Beauty pageants have never been very popular among feminists, but in recent years it hasn’t been just the feminists who believe pageants like the Miss USA contest should come to an end, and for good reason.
Today, beauty pageants are linked to wild nights filled with drinking, drugs and various other racy behaviors that most parents would disapprove of. Miss USA used to present a role model for girls everywhere to look up to, someone who maintained a balance between beauty and brains.
Recently however, the women competing for Miss USA are anything but role models. This raises the question: What happened? The answer is simply that America has put far too much pressure on young women across the nation to be the perfect role model in every way, and after 86 years of following orders, beauty pageant contestants are making up their own rules.
The biggest blow to the Miss USA pageant occurred in December 2006 when reining queen Tara Conner admitted to illegal drinking, illegal drug use and sexually inappropriate behavior in public. When charges of underage drinking were first brought against Conner, she claimed it was a one-time thing, and that she was in no way an alcoholic. Conner also told the press that she just got carried away in the fast-paced city; she originally came from a small town in Kentucky and was not used to the thrills of big city living.
However after leaving rehab on Feb. 1, Conner admitted that she is, in fact, an alcoholic, and was noted to be drunk as early as the age of 14. Not only that, but she has recently confessed to trying cocaine. I haven’t even touched the heavy partying that Conner has been alleged to have participated in.
Miss Nevada Katie Rees is another beauty queen who lost her title after photos documenting her inappropriate behavior with other women were released. And last but certainly not least is former Miss New Jersey, 20-year-old Ashley Harder, who relinquished her crown after she revealed that she was pregnant.
This sudden increase in beauty pageant scandals comes as no surprise in a world where perfection is required. In the eyes of the audience, pageant contestants should represent all of the values and ideals dear to America.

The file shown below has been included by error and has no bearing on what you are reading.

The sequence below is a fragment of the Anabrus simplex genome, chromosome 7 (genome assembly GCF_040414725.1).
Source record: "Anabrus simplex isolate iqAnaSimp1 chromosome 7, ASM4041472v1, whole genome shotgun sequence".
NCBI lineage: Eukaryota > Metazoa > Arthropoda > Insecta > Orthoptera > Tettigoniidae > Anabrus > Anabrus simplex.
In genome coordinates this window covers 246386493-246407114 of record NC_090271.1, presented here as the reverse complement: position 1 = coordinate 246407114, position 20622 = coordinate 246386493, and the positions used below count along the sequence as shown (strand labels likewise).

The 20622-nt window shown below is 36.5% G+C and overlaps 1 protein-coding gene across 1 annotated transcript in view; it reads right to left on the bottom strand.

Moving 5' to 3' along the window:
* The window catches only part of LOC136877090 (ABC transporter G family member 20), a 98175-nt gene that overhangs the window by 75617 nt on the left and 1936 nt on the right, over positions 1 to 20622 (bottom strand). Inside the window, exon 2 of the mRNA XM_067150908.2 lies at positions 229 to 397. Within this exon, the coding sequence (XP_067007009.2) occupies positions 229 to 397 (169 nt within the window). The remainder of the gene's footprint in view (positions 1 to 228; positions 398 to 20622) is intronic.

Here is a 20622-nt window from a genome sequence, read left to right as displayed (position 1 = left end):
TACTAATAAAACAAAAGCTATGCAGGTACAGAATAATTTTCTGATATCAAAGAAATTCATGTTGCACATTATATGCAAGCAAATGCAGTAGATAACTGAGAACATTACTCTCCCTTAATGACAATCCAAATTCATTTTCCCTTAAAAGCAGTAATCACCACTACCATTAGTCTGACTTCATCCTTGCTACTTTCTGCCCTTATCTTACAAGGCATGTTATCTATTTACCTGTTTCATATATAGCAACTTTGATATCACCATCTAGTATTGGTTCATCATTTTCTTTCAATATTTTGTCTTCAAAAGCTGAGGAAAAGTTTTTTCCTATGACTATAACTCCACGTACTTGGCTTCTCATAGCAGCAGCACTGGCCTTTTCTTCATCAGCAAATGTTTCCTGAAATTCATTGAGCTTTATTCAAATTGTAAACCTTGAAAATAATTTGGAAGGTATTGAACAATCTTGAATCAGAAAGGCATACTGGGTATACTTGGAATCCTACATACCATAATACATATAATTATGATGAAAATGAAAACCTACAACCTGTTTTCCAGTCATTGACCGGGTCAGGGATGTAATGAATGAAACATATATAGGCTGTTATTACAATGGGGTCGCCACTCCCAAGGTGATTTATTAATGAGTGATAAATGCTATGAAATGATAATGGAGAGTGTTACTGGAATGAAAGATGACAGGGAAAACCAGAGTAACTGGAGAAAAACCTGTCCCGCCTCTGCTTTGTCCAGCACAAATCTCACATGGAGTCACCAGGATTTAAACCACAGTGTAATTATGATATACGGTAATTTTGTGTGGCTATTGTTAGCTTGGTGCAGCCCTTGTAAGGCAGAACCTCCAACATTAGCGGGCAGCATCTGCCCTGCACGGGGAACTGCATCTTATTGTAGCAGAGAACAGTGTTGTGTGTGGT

This may sound innocent enough, but the reality is there is nothing innocent about the competition. Contestants must be practically perfect in every way possible. The girls must be physically fit, intelligent, beautiful, can have no record of any immoral or illegal acts and desire for nothing more than world peace.
With such high expectations it is no wonder that beauty pageant contestants are drawn to everything that the pageant is not. I mean, who could live up to that without wanting to break the rules even once? Most contestants already cheat when it comes to physical appearance, because it is a lot of hard work to keep oneself in tip-top shape.
Contestants are constantly watched during the competition to make sure they don’t do anything wrong, either. How would you like to live with someone constantly looking over your shoulder? Always being forced to play on the safe side makes things like drinking seem appealing.
While it is seriously disappointing to see the women of the Miss USA beauty pageant exposed for conducting themselves poorly in public, its not as though young women across the United States aren’t doing the same thing. This does not make what Conner, Rees or Harder did any better; it just proves that beauty contests are outdated and need to be put to rest.
Elizabeth Rico is a fourth-year English major.
Filed Under: Opinion